Toyota’s flying car is ready. Although many details remain to be clarified, it may mark part of the future of the brand.
He promised and has delivered. She said she would have it ready by 2020 and it has been so because Toyota’s flying car is already a reality.
Developed by the Japanese brand in collaboration with SkyDrive, Toyota’s flying car (or eVTOL as it is known in technological circles) has been created as a flying taxi and although the goal is for it to become operational in 2023, the first real flight tests they have been a success.
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Toyota’s flying car
With the video that we show you below, SkyDrive reveals that the Toyota eVTOL has proven that it can take off and land vertically without problems.
The commercial name of the project is SD-03 and the tests have been carried out at the Toyota Test Field in the City of Toyoya, just outside the Japanese town of Nagoya. As the sequence shows, for five minutes Toyota’s flying car has apparently hovered in the air without problems.
Flight tests conducted by Toyota show that the SD-03 can take off, land and turn without problems. Of what, at the moment, there is no official data is the speed it can reach or the autonomy.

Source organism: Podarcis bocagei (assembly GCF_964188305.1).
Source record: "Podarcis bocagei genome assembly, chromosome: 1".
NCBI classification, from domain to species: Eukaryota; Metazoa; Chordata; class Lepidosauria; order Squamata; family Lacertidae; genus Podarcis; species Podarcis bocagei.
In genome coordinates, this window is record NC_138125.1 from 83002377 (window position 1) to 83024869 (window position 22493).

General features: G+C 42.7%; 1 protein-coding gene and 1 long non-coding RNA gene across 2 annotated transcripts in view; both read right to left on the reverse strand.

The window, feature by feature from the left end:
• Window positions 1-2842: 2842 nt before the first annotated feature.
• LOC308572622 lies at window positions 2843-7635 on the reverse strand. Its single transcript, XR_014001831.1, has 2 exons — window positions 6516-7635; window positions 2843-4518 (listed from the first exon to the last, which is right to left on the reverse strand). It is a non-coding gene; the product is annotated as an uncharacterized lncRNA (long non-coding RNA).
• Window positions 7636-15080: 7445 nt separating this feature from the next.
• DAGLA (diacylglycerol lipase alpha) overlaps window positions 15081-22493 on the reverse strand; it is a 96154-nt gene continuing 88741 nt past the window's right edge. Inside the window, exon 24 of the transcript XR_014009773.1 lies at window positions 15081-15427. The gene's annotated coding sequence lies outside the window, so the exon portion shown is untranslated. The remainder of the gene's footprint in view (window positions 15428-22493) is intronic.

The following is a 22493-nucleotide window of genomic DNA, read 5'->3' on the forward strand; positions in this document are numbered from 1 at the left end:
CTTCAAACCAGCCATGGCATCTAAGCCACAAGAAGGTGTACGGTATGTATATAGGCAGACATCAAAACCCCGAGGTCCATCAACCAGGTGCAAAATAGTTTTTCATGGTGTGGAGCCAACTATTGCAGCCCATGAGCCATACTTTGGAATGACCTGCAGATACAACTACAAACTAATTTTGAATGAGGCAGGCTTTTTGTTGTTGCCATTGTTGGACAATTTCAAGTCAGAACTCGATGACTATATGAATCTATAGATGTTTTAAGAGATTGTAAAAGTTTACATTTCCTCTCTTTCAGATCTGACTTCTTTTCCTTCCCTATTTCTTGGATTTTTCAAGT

Toyota’s flying car has four pairs of propellers and is just two meters high and four meters wide. Its dimensions make it the smallest eVTOL that has been developed to date; from Toyota they affirm that, to park, you need the space occupied by two vehicles.
Flying car … and electric
The mechanics of Toyota’s flying car are based on a total of eight electric motors placed one in each propeller. The arrangement of the engines responds to the desire of Toyota engineers for greater stability. It also provides security since in the event that one of the engines fails, the rest would allow the vehicle to continue operating.
After the first flight test, the Toyota SD-03 will continue to improve its performance. The ultimate goal is for it to be ready in 2023, although it is expected that throughout 2021 it will exceed the technical requirements established by Japanese law in order to start testing outside the closed circuit.
This article was published in Autobild by Noelia López.